Updated: 3:41 p.m.
As a St. Paul Fire Department captain, Chris Parsons knows that he and his colleagues risk contracting COVID-19 every day on the job. But right now, employees would need to prove their exposure was work-related in order to make a workers’ compensation claim.
Parsons is also president of the Minnesota Professional Fire Fighters union. He and others want to shift the burden of proof to the employers.
“It gives the employee a fighting chance when they’re going in and trying to get disability benefits,” Parsons said.
Legislation was introduced a few weeks ago to make the change, and House and Senate leaders considered it as part of the $330 million coronavirus relief package that lawmakers passed last week. But the measure fell by the wayside during negotiations.
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“This should have been our highest priority. We need to take care of those that are willing to take care of us. We all know this is going to get worse before it gets better. We all know these folks are going to be exposed day in and day out,” Sen. Erik Simonson, DFL-Duluth, said during last week’s Senate debate.
Republican Senate Majority Leader Paul Gazelka said the issue was left out of the bill because the state’s Workers' Compensation Advisory Council, which represents both organized labor and business interests, was not in full agreement on the matter.
“The fact that they did not support this led me to believe that we shouldn’t be doing it,” he said.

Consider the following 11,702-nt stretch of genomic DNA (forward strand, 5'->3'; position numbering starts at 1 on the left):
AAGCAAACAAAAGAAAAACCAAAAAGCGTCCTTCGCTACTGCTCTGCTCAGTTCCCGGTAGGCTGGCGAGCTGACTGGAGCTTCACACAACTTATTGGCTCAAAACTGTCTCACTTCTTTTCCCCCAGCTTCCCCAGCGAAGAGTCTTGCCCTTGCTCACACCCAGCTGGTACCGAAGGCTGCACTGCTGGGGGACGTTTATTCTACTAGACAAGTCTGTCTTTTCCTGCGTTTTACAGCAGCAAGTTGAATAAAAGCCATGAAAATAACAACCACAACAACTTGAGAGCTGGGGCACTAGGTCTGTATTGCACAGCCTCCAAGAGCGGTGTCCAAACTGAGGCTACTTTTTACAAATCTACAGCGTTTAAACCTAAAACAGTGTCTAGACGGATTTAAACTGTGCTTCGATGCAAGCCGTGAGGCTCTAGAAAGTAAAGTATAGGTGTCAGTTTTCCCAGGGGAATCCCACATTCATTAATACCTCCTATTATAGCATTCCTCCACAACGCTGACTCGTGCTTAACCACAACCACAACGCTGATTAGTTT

Minnesota Chamber of Commerce President Doug Loon, a member of the advisory council, said there were many unanswered questions about the original proposal, including the time frame and exactly who was covered. The business community tried to address those issues in an alternative plan put forward this week, Loon said.
“We want to do it the right way. We support first responders and health care providers. We want to make sure that they’re able to do their jobs and that they’re confident that they’ll be cared for if they become infected by COVID-19,” Loon said. “We urge the governor and legislators and those on the Workers’ Compensation Advisory Council to proceed with a reasonable plan.”
The League of Minnesota Cities is also proposing an alternative plan that includes the creation of a separate state account to deal with COVID-19-related claims.
A bipartisan group of 81 legislators signed on to the letter to the governor this week urging him to issue an executive order to make the change to workers’ compensation. There’s also an online petition with more than 20,000 signatures seeking the same thing.
DFL House Speaker Melissa Hortman said negotiations continue behind the scenes on the issue, with hopes of an agreement for lawmakers to vote on in their next COVID-19 bill.
“We need our first responders more than we ever have before, and they need to have the peace of mind that we have their back,” Hortman said “If they can’t prove that they got COVID-19 on the job, but we know they’re at increased risk for getting it while on the job, we should assure them that we’re going to take care of them if they get COVID-19.”
Walz said Tuesday he supports the move but isn’t ready to issue an executive order yet.
“I am seriously considering moving to that,” he said. “I’ll give the Legislature time to see if they can get that fixed. But our folks, our first responders deserve that too. We’ll continue to fight for that. I’d like to have them get that done.”